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It's full steam ahead for new subway cars from China as judge rejects challenge from losing bidder

A Suffolk Superior Court judge today denied a request from Hyundai-Rotem to block the T from buying new Orange and Red Line cars from a Chinese manufacturer.

Judge Mitchell Kaplan said nothing he saw convinced him the state did anything wrong in awarding a $566-million contract to CNR MA, a joint venture of two Chinese companies, to build 152 new Orange Line cars and 132 new Red Line cars. The cars are due to begin rolling out between 2018 and 2021.

[The state bid request] requires that a contract subject to its terms be awarded to the lowest responsible and eligible bidder, but CNR was the lowest bidder by a wide margin and the court has not seen anything in the record to suggest that as the largest manufacturer of rail cars in the world, CNR could not have met the responsible and eligible standards set out in the statute, if they had applied.

Hyundai-Rotem sought a preliminary injunction against the awarding of the contract in state court after a federal judge tossed a similar request in March.

In a statement, a T spokesman said:

The MBTA is pleased that the court affirmed the judgments of the MBTA and found absolutely no merit to Hyundai's arguments. The MBTA looks forward to advancing the process of procuring these critically important subway cars.

Hyundai-Rotem did win a T bid to build new commuter-rail coaches; those cars arrived in Massachusetts 2 1/2 years late.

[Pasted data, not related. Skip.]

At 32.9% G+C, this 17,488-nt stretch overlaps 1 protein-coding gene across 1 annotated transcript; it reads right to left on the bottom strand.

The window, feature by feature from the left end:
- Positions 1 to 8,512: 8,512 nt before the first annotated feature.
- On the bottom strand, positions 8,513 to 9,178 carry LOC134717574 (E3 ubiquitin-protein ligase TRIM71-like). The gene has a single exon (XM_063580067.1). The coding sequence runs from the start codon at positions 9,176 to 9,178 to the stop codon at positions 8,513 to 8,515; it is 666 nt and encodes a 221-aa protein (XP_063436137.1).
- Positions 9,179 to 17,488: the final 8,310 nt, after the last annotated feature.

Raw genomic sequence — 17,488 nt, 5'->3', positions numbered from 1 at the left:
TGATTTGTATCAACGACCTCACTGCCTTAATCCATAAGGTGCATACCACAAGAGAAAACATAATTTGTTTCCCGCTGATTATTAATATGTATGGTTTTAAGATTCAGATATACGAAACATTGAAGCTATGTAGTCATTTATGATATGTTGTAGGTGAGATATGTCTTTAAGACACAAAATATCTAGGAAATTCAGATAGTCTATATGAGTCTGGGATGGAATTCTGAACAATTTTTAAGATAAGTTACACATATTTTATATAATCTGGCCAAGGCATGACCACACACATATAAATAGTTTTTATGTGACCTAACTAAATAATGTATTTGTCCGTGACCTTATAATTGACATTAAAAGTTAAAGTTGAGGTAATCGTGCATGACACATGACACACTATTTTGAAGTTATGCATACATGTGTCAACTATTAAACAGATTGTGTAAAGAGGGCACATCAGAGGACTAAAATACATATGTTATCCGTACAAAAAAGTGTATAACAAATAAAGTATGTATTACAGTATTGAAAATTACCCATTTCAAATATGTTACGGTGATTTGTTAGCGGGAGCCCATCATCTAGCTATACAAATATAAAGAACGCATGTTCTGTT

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Comments

With luck, we'll have brand new Orange Line cars before the current fleet turns 40 years old. That's less than 5 years from now, so please, lets just build the new cars now, no more lawsuits.

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The subway in Beijing is better than any American transit system I've seen. Let's get these built!

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They needed to host the Olympics to spur them to improve their older system.

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...CNR was the lowest bidder (if only because they didn't include the cost of a Massachusetts final-production facility in the bid, as they were looking for a US assembly location anyway), have fulfilled big-time production orders before, and already make loads of car shells at the moment.

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Ok, so their US facility is in Massachusetts. But then what happens when the contract for their next bid says the cars have to be built in New York State, the one after that in Illinois, after that in Pennsylvania...

The purpose of public transportation should be to move the public efficiently, not to spend as much as possible in your own state.

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AND the snow?

What about when it's hot out?

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It's going to be hard for them to get other contracts in North America. Also I think the contract was so low as they were selling these at cost

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We already do more business with China than is good for us. Every dollar we give to China makes that country stronger and ours weaker. China is one of the two emerging superpowers of the twenty-first century, and has strategic ambitions that put it on a collision course with the United States. Why are we doing business with a country we will almost certainly be going to war with in twenty or thirty years?

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Also, if the T had gone with the higher priced Canadian company, people would probably be screaming about the T wasting our hard-earned taxpayer dollars.

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Incorrect, there are plenty of experienced manufacturers with a presence in the states. They just all either:

1) know the T's reputation and don't even want to touch it.

2) bid, but couldn't possibly compete cost-wise.

There's not much of a market for subway cars in the US right now, but that doesn't mean our only option is China.

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And sorry, foreign firms like Siemens and Bombardier don't count on account of, well, they are foreign firms.